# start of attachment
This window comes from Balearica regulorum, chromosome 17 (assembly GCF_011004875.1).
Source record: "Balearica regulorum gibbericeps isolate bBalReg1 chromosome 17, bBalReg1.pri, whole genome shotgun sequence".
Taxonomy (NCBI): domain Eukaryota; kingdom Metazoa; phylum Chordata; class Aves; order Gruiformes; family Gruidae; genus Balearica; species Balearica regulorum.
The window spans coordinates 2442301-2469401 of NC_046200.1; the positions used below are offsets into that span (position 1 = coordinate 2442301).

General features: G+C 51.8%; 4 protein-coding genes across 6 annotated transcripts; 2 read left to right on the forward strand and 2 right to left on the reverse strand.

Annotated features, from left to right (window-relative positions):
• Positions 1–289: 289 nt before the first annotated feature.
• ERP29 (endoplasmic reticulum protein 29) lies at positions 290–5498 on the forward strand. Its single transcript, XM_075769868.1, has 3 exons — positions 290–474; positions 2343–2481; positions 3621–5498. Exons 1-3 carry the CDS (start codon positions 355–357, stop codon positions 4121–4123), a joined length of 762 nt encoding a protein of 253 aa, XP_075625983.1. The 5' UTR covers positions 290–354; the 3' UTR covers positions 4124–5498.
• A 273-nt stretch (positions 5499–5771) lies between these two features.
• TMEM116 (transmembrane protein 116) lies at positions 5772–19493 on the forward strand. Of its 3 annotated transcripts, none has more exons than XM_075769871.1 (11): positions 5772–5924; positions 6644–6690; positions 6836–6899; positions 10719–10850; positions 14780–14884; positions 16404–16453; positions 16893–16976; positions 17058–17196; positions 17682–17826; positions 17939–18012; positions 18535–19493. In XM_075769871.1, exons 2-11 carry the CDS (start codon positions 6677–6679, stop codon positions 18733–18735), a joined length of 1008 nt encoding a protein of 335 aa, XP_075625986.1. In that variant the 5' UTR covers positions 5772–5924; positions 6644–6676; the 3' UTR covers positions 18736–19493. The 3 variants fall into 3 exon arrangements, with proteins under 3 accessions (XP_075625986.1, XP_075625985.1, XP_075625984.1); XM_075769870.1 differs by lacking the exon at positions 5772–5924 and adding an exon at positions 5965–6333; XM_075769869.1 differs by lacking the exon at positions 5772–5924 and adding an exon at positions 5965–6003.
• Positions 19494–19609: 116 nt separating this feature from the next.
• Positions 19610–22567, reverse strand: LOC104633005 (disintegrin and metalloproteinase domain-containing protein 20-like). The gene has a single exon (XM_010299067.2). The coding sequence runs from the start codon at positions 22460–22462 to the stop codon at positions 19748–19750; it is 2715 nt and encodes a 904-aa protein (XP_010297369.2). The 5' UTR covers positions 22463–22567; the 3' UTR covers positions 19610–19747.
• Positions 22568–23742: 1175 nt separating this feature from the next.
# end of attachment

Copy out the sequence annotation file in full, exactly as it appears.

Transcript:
This window comes from Balearica regulorum, chromosome 17 (assembly GCF_011004875.1).
Source record: "Balearica regulorum gibbericeps isolate bBalReg1 chromosome 17, bBalReg1.pri, whole genome shotgun sequence".
Taxonomy (NCBI): domain Eukaryota; kingdom Metazoa; phylum Chordata; class Aves; order Gruiformes; family Gruidae; genus Balearica; species Balearica regulorum.
The window spans coordinates 2442301-2469401 of NC_046200.1; the positions used below are offsets into that span (position 1 = coordinate 2442301).

General features: G+C 51.8%; 4 protein-coding genes across 6 annotated transcripts; 2 read left to right on the forward strand and 2 right to left on the reverse strand.

Annotated features, from left to right (window-relative positions):
• Positions 1–289: 289 nt before the first annotated feature.
• ERP29 (endoplasmic reticulum protein 29) lies at positions 290–5498 on the forward strand. Its single transcript, XM_075769868.1, has 3 exons — positions 290–474; positions 2343–2481; positions 3621–5498. Exons 1-3 carry the CDS (start codon positions 355–357, stop codon positions 4121–4123), a joined length of 762 nt encoding a protein of 253 aa, XP_075625983.1. The 5' UTR covers positions 290–354; the 3' UTR covers positions 4124–5498.
• A 273-nt stretch (positions 5499–5771) lies between these two features.
• TMEM116 (transmembrane protein 116) lies at positions 5772–19493 on the forward strand. Of its 3 annotated transcripts, none has more exons than XM_075769871.1 (11): positions 5772–5924; positions 6644–6690; positions 6836–6899; positions 10719–10850; positions 14780–14884; positions 16404–16453; positions 16893–16976; positions 17058–17196; positions 17682–17826; positions 17939–18012; positions 18535–19493. In XM_075769871.1, exons 2-11 carry the CDS (start codon positions 6677–6679, stop codon positions 18733–18735), a joined length of 1008 nt encoding a protein of 335 aa, XP_075625986.1. In that variant the 5' UTR covers positions 5772–5924; positions 6644–6676; the 3' UTR covers positions 18736–19493. The 3 variants fall into 3 exon arrangements, with proteins under 3 accessions (XP_075625986.1, XP_075625985.1, XP_075625984.1); XM_075769870.1 differs by lacking the exon at positions 5772–5924 and adding an exon at positions 5965–6333; XM_075769869.1 differs by lacking the exon at positions 5772–5924 and adding an exon at positions 5965–6003.
• Positions 19494–19609: 116 nt separating this feature from the next.
• Positions 19610–22567, reverse strand: LOC104633005 (disintegrin and metalloproteinase domain-containing protein 20-like). The gene has a single exon (XM_010299067.2). The coding sequence runs from the start codon at positions 22460–22462 to the stop codon at positions 19748–19750; it is 2715 nt and encodes a 904-aa protein (XP_010297369.2). The 5' UTR covers positions 22463–22567; the 3' UTR covers positions 19610–19747.
• Positions 22568–23742: 1175 nt separating this feature from the next.